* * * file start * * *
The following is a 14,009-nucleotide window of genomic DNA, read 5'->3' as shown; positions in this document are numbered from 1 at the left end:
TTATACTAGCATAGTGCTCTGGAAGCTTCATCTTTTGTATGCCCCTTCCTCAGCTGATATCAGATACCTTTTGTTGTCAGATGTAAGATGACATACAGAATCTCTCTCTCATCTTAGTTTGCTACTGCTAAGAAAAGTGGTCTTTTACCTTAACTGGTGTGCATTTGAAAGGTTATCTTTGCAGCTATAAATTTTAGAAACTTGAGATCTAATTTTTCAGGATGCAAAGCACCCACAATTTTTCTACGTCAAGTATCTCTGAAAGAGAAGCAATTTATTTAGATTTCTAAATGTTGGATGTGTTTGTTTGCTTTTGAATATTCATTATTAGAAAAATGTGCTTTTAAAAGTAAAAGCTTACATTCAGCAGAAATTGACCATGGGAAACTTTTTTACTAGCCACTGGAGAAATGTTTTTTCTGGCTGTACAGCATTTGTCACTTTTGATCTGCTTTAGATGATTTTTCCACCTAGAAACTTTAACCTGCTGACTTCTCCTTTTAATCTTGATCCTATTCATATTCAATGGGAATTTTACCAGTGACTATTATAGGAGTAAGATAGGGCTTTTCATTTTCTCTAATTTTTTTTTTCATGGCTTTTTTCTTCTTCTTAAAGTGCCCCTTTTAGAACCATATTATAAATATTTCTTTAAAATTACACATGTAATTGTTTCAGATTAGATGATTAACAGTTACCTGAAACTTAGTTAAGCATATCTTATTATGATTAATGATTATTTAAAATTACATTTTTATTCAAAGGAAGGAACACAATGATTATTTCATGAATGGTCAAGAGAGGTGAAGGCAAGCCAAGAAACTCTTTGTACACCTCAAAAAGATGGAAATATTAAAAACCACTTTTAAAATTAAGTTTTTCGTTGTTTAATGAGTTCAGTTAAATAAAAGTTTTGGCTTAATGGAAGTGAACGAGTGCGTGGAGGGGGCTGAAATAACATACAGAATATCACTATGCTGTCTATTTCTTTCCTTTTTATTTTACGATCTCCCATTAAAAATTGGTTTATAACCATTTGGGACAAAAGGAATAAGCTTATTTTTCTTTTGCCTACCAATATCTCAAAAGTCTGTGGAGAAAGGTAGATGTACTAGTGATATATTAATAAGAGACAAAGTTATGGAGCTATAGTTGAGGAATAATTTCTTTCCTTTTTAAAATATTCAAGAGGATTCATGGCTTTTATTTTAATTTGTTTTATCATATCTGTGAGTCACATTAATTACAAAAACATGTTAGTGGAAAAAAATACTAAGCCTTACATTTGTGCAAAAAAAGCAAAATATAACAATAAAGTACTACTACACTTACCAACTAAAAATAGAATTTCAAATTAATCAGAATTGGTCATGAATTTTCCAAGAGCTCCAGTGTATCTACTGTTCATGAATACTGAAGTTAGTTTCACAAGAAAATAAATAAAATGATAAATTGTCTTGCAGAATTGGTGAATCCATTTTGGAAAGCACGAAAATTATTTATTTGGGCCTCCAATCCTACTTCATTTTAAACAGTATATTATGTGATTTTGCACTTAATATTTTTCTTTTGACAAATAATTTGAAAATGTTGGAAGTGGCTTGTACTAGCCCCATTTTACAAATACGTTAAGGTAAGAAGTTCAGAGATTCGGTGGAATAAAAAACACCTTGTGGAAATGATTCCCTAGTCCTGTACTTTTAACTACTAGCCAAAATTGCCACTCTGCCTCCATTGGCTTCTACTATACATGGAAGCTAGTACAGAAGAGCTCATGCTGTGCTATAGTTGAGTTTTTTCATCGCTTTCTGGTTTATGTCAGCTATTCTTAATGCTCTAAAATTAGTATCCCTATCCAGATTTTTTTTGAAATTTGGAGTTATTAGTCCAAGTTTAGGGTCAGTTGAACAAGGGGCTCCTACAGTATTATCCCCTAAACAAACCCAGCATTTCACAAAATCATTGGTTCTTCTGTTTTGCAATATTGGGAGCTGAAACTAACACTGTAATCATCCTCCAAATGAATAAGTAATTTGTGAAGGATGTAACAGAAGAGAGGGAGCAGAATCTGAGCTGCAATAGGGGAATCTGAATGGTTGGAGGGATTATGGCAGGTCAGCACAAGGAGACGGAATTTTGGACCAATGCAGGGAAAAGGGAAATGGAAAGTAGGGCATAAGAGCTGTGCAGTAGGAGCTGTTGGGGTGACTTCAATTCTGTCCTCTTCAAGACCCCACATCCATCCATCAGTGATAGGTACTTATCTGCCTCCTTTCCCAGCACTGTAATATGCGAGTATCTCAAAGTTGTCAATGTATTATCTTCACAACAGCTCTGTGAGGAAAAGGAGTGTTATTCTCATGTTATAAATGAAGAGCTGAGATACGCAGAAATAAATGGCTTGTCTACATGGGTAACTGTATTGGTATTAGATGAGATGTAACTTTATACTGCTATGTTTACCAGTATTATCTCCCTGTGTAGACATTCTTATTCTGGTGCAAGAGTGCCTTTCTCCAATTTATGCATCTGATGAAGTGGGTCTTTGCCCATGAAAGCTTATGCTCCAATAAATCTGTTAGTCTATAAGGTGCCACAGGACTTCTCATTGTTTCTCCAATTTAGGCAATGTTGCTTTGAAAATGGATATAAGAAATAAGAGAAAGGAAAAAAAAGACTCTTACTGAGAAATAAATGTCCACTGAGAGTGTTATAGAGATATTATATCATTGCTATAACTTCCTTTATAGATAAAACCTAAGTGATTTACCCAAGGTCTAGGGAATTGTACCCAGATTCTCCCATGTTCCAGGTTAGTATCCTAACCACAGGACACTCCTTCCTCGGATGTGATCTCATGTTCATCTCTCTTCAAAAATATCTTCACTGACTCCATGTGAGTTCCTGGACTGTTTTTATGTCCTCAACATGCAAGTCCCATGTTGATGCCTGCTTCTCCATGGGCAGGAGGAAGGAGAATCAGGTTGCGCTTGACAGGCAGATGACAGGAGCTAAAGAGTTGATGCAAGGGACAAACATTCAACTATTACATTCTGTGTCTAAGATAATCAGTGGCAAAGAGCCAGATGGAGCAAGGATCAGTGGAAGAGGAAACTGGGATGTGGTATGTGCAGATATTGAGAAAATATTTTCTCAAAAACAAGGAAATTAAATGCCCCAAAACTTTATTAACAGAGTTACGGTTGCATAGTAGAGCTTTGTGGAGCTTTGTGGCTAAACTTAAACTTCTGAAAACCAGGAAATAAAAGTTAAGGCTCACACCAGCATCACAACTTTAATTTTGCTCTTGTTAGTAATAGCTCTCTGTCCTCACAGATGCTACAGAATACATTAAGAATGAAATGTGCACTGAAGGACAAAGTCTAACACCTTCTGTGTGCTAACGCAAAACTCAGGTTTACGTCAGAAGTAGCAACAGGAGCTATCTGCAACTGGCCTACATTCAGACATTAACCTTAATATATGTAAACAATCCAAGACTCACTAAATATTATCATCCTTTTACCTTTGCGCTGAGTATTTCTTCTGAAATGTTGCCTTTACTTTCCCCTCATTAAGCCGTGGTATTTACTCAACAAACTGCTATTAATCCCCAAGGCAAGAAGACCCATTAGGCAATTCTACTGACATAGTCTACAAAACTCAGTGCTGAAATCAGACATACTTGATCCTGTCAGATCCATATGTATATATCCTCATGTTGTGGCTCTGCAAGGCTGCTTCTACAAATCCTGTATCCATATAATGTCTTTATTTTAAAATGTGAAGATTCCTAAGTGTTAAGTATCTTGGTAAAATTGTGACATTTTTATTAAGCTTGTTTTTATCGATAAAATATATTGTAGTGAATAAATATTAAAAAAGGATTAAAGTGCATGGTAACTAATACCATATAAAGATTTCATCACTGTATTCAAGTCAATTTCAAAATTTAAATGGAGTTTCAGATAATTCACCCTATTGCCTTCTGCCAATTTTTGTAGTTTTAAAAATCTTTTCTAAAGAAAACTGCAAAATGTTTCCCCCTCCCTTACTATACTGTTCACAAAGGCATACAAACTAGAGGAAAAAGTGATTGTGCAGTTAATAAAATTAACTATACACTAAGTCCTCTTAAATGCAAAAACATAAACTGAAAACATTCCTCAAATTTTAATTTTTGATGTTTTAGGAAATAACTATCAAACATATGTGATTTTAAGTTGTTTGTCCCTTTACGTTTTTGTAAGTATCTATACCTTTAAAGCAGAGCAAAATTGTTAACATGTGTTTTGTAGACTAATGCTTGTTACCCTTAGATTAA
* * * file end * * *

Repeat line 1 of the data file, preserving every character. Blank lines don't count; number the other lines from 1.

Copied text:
The following is a 14,009-nucleotide window of genomic DNA, read 5'->3' as shown; positions in this document are numbered from 1 at the left end: